WIth the uprising of GraphQL as a technology, a query language made by Facebook, security professionals must be ready for the day GraphQL hits their company’s networks.
In this talk, we will walk through GraphQL basics, followed by a deep dive into the various GraphQL attack vectors, from Information Gathering to Denial of Service and Injections.
Additionally, we will discuss a recent security platform release - Damn Vulnerable GraphQL Application (DVGA), a platform made for security practitioners to learn GraphQL and its various weaknesses in a safe testing environment.
Building CANtact Pro: An Open Source CAN Bus Tool
Ever wanted to build your own hardware tool? In this talk, we'll discuss the design and release process for the CANtact Pro device. From PCB design to driver development, there's a lot of steps that go into bringing a hardware idea to market. This talk will give you a better understanding of this process and how you can launch your own hardware product. We'll talk about open source tools for designing PCBs, writing cross-platform drivers using Rust, the economics of releasing a device, and the unavoidable logistical headaches of building hardware.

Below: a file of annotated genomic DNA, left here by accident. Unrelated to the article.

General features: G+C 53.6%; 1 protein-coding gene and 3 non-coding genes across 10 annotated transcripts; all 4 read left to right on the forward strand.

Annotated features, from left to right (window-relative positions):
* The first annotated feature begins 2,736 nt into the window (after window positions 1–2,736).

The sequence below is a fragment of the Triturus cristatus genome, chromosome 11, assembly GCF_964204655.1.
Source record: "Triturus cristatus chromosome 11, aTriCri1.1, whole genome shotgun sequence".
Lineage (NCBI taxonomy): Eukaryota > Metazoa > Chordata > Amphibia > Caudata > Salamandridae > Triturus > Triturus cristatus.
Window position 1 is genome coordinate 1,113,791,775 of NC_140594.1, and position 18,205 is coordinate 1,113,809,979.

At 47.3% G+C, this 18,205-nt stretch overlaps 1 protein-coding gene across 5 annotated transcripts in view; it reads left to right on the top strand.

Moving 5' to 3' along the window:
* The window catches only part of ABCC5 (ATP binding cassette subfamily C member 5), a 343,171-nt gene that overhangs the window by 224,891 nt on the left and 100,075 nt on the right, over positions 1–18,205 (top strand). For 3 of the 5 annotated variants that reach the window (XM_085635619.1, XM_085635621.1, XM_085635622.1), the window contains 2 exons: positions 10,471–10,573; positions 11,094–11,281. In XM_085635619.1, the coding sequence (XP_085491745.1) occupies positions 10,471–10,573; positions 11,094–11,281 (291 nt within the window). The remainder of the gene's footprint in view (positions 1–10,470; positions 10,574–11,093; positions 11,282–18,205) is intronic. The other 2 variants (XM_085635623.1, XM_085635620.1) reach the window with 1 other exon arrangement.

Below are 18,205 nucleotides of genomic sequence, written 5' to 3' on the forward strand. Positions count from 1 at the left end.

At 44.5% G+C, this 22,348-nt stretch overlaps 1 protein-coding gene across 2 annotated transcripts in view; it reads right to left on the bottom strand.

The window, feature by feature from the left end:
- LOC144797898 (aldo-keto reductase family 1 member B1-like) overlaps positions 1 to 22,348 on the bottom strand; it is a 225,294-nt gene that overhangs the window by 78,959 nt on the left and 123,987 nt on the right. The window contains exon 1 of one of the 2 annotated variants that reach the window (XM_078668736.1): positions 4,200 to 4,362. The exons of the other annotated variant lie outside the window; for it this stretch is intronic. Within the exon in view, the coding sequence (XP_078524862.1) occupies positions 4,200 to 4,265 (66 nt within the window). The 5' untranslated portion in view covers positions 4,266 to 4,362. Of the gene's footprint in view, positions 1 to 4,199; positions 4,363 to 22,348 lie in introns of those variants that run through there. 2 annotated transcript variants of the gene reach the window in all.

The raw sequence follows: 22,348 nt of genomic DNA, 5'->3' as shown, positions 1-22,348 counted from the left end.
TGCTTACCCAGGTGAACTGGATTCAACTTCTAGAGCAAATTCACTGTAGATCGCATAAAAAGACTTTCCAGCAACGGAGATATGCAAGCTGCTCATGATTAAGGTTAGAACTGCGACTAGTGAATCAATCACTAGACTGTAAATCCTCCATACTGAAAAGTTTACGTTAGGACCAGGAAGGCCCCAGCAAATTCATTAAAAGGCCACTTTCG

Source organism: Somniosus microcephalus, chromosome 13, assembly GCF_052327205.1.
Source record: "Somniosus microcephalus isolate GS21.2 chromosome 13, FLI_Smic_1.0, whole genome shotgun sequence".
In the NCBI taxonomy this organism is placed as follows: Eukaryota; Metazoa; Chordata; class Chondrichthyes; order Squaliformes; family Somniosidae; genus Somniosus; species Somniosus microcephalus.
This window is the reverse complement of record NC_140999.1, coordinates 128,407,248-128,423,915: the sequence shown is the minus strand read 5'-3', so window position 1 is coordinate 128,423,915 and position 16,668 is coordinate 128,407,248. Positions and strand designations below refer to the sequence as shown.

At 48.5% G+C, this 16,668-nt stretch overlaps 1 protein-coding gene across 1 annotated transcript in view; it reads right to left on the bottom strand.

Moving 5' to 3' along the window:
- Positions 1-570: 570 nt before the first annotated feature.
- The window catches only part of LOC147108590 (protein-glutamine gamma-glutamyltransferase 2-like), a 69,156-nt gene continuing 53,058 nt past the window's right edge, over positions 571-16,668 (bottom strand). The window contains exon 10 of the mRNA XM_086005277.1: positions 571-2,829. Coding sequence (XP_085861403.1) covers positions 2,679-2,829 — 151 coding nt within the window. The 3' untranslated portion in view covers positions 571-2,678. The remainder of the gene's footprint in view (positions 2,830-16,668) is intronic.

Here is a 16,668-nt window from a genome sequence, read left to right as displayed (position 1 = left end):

Back in 2014, I launched an open source CAN bus tool called CANtact. This was one of the first widely available CAN bus tools that was open source and low cost. Since then CANtacts have found their way into many automotive companies, government agencies, and hobbyist's tool boxes.
CANtact Pro is the successor to the CANtact device. It adds isolation, high speed USB, CAN-FD support, and a case. This project was launched through Crowd Supply and shipped to backers in late 2020.
This talk will discuss the process of developing, releasing, and selling an open source hardware device. We'll cover the device design process and the logistics of bringing it to market. If you've ever wanted to release your own hardware tools, this talk will give you an understanding of how to do it.
Burnout: Destabilizing Retention Goals and Threatening Organizational Security